#Fiction Friday: #Micropoetry from the Book

Mormoni

Mother had become an entity—
a Thing to Be.
Her properties were fine,
her features, refined,
but as much as I tried to pour myself
into her mold,
I would not come out quite right,
for she was made of the right stuff.

The Mennonite women had their kapps,
the Pentecostals, their long skirts,
but the Mormons had their garments—
the men & the women.
There was total fashion equality.

Catholicism was built on tradition—
an ageless woman bedecked with jewels,
her robe stained glass—
a fragile coat of many colors.

They fasted to strengthen their resistance to the flesh,
but ate to strengthen & nourish their bodies.
They got an education not just to be prosperous,
but to be more like the God who knew it all.

I had been taught scripture for educational purposes;
now I learned it for a spiritual purpose,
for knowledge was the glory that was God.

#Fiction Friday: #Micropoetry from the Book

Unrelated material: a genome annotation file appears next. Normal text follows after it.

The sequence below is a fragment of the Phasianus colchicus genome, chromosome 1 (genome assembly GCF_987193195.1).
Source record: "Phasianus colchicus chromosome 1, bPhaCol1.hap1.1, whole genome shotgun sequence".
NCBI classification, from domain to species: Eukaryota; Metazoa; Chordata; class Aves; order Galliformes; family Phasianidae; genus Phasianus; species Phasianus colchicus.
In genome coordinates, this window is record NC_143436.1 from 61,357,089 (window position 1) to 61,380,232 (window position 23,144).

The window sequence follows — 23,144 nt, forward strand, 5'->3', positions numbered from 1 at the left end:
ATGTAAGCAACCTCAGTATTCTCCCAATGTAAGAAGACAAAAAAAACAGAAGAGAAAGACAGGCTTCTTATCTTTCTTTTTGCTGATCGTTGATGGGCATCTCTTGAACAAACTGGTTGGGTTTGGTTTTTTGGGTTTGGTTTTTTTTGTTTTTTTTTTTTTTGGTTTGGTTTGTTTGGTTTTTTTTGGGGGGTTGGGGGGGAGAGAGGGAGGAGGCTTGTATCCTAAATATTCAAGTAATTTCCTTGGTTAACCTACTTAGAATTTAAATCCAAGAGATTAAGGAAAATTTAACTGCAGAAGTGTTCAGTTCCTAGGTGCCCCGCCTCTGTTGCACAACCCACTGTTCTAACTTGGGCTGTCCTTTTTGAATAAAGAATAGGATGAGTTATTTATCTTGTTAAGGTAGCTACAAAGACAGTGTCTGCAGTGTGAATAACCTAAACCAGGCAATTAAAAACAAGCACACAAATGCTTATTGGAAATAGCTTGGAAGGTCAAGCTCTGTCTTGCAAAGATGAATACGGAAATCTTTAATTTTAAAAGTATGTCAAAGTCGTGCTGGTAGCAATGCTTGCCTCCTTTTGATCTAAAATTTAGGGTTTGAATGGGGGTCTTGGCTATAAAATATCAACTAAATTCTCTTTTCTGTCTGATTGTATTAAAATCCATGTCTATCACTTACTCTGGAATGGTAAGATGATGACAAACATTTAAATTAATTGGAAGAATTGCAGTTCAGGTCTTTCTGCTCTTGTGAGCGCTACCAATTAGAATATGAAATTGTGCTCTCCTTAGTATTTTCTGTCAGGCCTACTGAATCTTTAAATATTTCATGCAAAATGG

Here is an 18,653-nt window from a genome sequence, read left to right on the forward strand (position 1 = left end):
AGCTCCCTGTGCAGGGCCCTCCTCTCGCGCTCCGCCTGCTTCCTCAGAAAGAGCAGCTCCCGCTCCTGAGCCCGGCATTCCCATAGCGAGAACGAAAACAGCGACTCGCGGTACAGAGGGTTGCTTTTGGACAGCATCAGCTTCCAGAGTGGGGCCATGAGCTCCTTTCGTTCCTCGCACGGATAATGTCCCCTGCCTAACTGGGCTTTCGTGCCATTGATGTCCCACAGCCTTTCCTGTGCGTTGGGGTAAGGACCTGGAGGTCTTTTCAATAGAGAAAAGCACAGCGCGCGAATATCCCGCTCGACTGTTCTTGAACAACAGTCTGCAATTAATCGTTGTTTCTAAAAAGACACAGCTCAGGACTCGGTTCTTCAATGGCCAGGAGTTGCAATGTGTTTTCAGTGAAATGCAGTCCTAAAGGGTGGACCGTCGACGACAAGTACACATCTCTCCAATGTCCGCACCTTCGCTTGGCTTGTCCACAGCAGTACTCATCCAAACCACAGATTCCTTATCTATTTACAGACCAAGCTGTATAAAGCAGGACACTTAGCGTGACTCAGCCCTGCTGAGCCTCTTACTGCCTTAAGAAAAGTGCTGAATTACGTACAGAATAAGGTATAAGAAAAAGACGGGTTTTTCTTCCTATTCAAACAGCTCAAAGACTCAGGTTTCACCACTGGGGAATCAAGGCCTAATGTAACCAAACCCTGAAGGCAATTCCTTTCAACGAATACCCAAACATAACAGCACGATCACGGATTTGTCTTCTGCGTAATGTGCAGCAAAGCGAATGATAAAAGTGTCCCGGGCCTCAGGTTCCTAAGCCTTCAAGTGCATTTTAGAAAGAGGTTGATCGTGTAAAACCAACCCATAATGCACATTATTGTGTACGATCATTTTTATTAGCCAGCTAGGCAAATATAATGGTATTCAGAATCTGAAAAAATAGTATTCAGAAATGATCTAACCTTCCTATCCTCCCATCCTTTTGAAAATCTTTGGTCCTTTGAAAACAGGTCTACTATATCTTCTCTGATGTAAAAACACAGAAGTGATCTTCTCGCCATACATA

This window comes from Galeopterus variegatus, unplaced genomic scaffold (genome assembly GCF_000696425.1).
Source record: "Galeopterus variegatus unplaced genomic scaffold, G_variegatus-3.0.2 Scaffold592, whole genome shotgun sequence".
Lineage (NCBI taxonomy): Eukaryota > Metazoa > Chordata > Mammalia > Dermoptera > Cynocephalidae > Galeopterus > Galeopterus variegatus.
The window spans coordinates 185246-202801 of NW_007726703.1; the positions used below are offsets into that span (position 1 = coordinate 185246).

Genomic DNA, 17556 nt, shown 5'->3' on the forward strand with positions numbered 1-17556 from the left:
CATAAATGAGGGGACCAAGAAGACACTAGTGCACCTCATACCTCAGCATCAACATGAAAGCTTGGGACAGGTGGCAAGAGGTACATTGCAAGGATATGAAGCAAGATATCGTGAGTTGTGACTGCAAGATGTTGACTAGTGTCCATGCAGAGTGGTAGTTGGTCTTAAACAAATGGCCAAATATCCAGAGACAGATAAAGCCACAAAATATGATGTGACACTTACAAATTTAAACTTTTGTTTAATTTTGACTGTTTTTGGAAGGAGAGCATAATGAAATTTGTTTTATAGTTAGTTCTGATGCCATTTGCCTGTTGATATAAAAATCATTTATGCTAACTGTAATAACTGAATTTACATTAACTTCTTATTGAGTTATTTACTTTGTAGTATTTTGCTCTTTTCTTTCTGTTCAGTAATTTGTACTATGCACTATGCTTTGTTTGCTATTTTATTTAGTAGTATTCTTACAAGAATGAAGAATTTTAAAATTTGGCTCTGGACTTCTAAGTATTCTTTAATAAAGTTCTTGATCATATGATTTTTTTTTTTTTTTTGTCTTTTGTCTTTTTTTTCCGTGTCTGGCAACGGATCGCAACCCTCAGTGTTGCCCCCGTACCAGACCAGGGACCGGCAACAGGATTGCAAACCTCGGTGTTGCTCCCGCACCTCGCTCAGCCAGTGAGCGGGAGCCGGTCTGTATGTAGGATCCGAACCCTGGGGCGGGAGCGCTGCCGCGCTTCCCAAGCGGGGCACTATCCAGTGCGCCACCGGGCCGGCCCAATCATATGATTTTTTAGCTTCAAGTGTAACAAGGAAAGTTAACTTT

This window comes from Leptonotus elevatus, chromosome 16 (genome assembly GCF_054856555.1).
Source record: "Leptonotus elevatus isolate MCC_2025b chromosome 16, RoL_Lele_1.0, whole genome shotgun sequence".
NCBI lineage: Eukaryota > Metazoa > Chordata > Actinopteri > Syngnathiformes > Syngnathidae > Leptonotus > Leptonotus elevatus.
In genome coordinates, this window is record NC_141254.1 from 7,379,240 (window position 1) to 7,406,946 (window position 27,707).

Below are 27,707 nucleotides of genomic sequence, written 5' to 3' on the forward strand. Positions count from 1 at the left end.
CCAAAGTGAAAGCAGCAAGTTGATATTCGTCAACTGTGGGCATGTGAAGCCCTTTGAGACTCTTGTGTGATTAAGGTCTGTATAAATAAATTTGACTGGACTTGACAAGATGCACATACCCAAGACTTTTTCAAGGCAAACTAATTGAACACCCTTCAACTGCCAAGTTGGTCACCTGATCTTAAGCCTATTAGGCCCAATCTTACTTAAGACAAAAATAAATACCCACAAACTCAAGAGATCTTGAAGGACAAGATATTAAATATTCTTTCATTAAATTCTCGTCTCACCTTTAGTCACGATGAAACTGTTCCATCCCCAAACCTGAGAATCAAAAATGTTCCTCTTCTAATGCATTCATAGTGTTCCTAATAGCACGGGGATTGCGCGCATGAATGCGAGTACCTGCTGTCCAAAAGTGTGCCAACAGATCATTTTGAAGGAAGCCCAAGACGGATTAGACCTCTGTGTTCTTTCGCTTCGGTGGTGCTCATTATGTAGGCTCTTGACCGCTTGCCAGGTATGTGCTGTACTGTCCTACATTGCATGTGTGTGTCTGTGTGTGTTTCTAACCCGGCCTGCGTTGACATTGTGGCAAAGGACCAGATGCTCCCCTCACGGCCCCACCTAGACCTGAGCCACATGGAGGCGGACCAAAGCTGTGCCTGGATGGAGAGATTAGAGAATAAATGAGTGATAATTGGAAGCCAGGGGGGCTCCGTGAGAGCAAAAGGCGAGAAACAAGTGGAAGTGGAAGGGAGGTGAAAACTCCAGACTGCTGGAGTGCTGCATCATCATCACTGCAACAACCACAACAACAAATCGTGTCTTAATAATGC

Mormoni

Some had their purity rings,
others, their purity balls,
& the Mormons–
the recommends to their temples.

The faithful would become gods,
not angels.
They would have sex,
not be sexless.
They would have children,
not be childless.

I was Katryn Nolan—
who only knew who she wanted,
not who she wanted to be
or what she wanted to do
with herself,
for herself was all she knew.

The Church had not built a bridge,
but rather a wall
between my mother & me,
which would eventually be the wall
that burned the bridge.

Mother was the lady,
Caitlin, a girl,
but I—I was a virgin
on the verge.

Poem-a-Day Writer’s Digest Challenge #11. Theme: Description + Sample Query Letter